The impasse between Michael Russell, the Scottish Education Secretary, and the teachers' unions over the inclusion of a mandatory question on Scottish literature in the Higher English exam is an extraordinary example of a breakdown in communication.

This is particularly alarming since clear and effective use of language is a core professional skill of all those involved.

Teachers and the Scottish Government agree children should be taught Scottish literature as part of their English course. The disagreement is about whether a compulsory question on a Scots text has the effect of broadening or narrowing the literary understanding of pupils sitting Higher English. The argument will be further inflamed today with the intervention of Neil Shaw, president of the School Leaders' Scotland union and headteacher of Boclair Academy in Bearsden. He agrees with the Educational Institute of Scotland and the Scottish Secondary Teachers' Association that a compulsory question on Scottish literature will result in teaching to the test, thus narrowing pupils' range of reading.

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Such wide-ranging concern on the part of teachers must be taken seriously. But it is equally important to examine the basis on which Scottish literature is to be made a mandatory element in the Higher English course. There is no disagreement with the basic premise that students in Scottish schools should have some knowledge of the literature of their country. Mr Shaw himself says: "It is crucial to expose pupils to a variety of Scottish literature as they are growing up." His concern is that a compulsory question will impose restrictions on teachers which would undermine the principles of the Curriculum for Excellence which give teachers more freedom and flexibility.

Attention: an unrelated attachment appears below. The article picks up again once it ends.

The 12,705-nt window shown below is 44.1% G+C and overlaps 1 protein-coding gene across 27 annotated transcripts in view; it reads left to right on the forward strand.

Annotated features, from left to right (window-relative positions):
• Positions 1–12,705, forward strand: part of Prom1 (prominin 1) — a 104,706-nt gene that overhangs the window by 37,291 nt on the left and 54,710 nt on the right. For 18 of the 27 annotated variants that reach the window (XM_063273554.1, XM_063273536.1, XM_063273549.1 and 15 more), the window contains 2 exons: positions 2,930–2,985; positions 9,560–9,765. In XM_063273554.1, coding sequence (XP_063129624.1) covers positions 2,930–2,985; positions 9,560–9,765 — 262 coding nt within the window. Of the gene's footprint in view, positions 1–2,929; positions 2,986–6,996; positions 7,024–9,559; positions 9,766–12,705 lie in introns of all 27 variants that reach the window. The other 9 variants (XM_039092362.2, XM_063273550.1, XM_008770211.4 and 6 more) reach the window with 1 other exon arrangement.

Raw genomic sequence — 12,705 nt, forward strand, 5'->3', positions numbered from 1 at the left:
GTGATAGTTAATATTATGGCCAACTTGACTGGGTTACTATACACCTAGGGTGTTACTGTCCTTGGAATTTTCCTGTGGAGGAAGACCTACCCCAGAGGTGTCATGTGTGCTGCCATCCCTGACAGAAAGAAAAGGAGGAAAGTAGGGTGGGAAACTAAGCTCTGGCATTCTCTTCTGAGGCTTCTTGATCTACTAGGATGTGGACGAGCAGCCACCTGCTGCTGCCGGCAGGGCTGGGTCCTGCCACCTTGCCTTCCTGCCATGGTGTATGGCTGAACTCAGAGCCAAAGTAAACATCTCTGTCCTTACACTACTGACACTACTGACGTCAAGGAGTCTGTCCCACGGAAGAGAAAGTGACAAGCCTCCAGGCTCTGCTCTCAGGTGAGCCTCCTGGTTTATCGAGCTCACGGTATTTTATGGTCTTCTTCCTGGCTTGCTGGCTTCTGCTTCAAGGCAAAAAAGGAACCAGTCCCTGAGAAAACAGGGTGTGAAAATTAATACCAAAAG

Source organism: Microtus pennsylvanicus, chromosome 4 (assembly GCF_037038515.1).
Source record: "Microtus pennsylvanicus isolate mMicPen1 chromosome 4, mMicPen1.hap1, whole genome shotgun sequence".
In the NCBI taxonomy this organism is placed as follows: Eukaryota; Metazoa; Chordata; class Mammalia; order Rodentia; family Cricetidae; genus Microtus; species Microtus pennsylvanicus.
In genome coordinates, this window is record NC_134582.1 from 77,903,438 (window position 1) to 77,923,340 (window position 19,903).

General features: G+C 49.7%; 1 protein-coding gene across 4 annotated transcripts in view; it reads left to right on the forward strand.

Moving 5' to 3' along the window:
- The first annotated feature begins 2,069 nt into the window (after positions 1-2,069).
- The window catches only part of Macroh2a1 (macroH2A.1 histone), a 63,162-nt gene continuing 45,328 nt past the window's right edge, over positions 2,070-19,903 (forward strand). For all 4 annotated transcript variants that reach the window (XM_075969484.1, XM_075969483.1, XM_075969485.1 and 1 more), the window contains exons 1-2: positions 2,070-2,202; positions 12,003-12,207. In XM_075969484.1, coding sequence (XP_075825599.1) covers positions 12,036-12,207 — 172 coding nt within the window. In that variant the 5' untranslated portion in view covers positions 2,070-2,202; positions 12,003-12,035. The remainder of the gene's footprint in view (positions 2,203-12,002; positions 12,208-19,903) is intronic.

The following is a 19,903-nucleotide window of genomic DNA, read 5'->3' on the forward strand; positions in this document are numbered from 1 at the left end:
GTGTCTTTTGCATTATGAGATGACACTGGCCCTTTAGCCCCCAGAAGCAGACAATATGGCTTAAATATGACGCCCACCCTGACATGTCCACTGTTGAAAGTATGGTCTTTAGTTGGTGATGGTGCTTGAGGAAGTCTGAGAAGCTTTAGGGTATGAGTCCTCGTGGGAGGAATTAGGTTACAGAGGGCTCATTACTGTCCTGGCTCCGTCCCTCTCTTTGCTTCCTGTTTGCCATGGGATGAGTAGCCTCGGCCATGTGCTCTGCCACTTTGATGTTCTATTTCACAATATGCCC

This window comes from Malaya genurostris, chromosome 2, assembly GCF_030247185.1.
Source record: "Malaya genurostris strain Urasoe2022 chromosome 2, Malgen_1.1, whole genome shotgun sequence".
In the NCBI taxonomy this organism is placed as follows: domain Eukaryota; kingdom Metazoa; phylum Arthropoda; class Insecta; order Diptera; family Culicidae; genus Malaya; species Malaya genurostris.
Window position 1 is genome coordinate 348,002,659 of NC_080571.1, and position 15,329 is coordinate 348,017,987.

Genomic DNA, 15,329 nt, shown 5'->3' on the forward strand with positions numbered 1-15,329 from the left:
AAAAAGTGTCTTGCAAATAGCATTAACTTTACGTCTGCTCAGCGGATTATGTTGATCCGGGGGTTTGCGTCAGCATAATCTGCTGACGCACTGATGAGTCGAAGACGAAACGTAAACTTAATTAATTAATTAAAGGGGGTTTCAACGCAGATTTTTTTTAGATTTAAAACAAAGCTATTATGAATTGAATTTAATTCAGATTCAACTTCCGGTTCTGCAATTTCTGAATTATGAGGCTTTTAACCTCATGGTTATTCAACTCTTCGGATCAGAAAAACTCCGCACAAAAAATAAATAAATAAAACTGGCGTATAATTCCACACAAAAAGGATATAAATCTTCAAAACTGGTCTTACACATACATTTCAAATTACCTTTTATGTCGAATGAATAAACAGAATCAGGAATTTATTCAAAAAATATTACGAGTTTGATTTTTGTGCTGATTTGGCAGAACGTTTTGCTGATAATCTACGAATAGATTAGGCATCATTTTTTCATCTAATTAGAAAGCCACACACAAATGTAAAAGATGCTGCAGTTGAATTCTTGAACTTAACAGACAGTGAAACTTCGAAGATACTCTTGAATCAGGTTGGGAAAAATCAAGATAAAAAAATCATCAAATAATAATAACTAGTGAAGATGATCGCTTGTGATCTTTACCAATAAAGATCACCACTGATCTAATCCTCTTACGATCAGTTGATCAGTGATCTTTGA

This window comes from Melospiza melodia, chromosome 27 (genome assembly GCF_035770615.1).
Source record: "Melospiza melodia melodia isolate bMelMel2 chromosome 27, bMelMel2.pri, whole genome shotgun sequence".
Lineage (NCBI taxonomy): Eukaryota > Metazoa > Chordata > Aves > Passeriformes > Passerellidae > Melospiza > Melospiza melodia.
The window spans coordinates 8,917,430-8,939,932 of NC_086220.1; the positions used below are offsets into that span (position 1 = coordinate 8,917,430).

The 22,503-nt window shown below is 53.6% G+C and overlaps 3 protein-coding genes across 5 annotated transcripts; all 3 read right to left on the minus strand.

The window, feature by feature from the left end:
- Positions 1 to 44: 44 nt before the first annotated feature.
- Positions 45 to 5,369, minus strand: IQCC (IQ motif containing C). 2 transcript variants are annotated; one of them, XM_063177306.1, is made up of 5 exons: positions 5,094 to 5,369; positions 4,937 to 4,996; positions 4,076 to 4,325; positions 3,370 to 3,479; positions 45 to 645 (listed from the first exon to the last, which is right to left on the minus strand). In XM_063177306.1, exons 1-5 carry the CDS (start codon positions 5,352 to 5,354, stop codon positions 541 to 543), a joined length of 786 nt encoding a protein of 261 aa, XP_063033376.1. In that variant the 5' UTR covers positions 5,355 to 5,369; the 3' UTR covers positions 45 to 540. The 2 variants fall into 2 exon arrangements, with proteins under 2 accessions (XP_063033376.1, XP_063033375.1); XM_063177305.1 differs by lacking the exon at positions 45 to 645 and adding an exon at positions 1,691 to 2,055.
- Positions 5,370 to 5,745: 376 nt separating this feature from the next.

It is the case that pupils will learn best when teachers can tailor lessons to their abilities and interests. Unless the compulsory questions are constructed particularly narrowly, it is difficult to see teachers being unable to do this from the full canon of Scottish literature. For many pupils, the discovery that texts in Scots are regarded as literature is an eye-opening experience that leads to further reading.

It is difficult to see how the problem of teaching to the test and the regrettable phenomenon of pupils expecting to learn answers they can reproduce without original thought would apply more to Scots texts than English ones.

It may be that teachers are reluctant to engage with less familiar texts. Teachers largely agree that Scottish literature is an essential part of the curriculum. It is important to recognise, however, that without the need to study at least one text for an external exam some pupils will miss out on Scottish literature completely. That is unacceptable.